There are many other symptoms that often accompany the post-traumatic headache syndrome. These tend to be similar in most patients. They include some or all of the following: poor concentration, becoming easily angered, sensitivity to noise or bright lights, depression, dizziness or vertigo, tinnitus, memory problems, fatigue, insomnia, lack of motivation, decreased libido, nervousness, or anxiety, irritability, becoming easily frustrated, and decreased ability to comprehend complex issues. Neuropsychological testing is often abnormal early in the course of post-traumatic headache, but slowly returns to normal. Concentration and attention seem to be the first to return to normal, usually within 6 weeks. Analytic capacity, imagination, and visual memory take somewhat longer, but resolve by the end of 3 months. The last to recover are speed at which the patient processes information, cognitive selectivity, and verbal memory abstraction. While attention and concentration often improve over the first 4 to 6 weeks, memory and information processing speed may take considerably longer.
The presence of headaches, neck pain and the symptoms in the above paragraph often lead physicians, coworkers, and family members to conclude that the patient is exaggerating the complaints. However, in the vast majority of post-traumatic patients, every complaint is real, not exaggerated, and these people simply wish to to feel better. The post-traumatic headache syndrome ranges from mild to severe and is often disabling to a person’s life. Most patients have some degree of difficulty with their home or work life because of the headaches, anxiety, insomnia, and concentration difficulties. It then becomes a vicious cycle, with more psychological stress being placed on the patient because of the difficulties at work and at home. Unfortunately, our legal and insurance processes are not entirely fair to many of these patients, because objective testing does not reveal deficits in the vast majority of these injured patients. They are often unfairly viewed as functional or malingering. Studies are conflicted as to what percentage of patients are exaggerating or malingering. One study suggested that in countries where there are very few legal or insurance disability remedies, post-traumatic situations rarely exist at all. However, after secondary-gain issues (litigation, disability, worker’s compensation) have been settled, most patients continue having the same degree of post-traumatic symptoms.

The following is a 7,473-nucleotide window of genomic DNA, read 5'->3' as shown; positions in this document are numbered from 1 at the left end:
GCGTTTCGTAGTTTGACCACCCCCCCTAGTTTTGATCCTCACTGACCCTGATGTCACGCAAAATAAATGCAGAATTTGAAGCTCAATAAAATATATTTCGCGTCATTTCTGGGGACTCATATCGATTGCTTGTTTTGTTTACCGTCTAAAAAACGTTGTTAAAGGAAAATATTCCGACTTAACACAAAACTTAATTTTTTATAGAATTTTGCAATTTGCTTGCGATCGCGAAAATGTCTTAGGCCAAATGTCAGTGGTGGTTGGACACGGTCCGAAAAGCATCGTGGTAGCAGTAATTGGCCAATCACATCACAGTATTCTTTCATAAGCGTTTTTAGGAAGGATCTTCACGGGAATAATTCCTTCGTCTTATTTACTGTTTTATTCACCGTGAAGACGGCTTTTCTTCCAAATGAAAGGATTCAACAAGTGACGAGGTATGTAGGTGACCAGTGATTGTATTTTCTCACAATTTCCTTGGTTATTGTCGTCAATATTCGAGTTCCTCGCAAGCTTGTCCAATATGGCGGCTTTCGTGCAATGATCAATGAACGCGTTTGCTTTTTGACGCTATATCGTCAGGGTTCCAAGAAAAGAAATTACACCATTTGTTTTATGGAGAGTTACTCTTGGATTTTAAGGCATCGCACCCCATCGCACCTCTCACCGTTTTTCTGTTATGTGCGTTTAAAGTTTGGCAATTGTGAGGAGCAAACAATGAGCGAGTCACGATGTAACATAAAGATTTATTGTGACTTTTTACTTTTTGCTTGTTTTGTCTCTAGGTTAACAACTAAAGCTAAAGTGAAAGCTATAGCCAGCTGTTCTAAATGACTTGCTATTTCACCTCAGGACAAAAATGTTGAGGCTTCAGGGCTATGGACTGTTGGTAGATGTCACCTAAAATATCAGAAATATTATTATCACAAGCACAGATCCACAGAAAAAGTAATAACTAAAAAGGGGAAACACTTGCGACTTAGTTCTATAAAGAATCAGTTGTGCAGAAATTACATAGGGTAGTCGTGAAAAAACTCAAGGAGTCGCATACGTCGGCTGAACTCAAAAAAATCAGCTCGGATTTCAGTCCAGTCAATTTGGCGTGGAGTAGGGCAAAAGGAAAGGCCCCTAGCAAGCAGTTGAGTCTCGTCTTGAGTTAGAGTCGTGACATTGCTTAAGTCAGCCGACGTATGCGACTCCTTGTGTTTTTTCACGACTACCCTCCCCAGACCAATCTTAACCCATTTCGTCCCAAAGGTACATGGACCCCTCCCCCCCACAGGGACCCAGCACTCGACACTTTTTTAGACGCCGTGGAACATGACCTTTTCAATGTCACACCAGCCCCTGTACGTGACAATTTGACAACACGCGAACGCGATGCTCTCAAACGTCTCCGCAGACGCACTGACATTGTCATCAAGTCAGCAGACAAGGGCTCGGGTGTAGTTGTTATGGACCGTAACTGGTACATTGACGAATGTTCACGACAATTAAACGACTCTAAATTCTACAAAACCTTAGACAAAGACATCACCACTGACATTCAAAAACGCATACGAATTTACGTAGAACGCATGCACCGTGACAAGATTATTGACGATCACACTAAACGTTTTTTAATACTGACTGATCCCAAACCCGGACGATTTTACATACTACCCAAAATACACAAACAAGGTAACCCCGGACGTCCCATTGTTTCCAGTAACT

As mentioned above, accompanying the post-traumatic headache problem is the very frequent neck pain. This is usually secondary to soft tissue damage to ligaments and muscles, but may involve disc damage and, occasionally, nerve root compression as well. Sensitivity over the occipital nerve area is very common and occipital neuralgia may accompany the post-traumatic headaches. We frequently find trigger points in the trapezius, posterior cervical, and occipital areas, with muscle spasm in these areas being very common. It is not infrequent to find such severe spasm that patients have almost zero range of motion of their cervical spine and the neck muscles feel extremely tight upon palpation.
Treatment of the post-traumatic syndrome involves one or several of the following: medication, physical therapy, psychological counseling, and relaxation training/biofeedback. Most patients do not need all of the modalities of therapy, and treatment programs need to be individualized. First and foremost, reassurance that this condition will improve is important, as in the vast majority of cases, the headaches and neck pain progressively lessen over time. While most patients do recover over time, a small (but important) percentage continue to suffer for months, years, or a lifetime.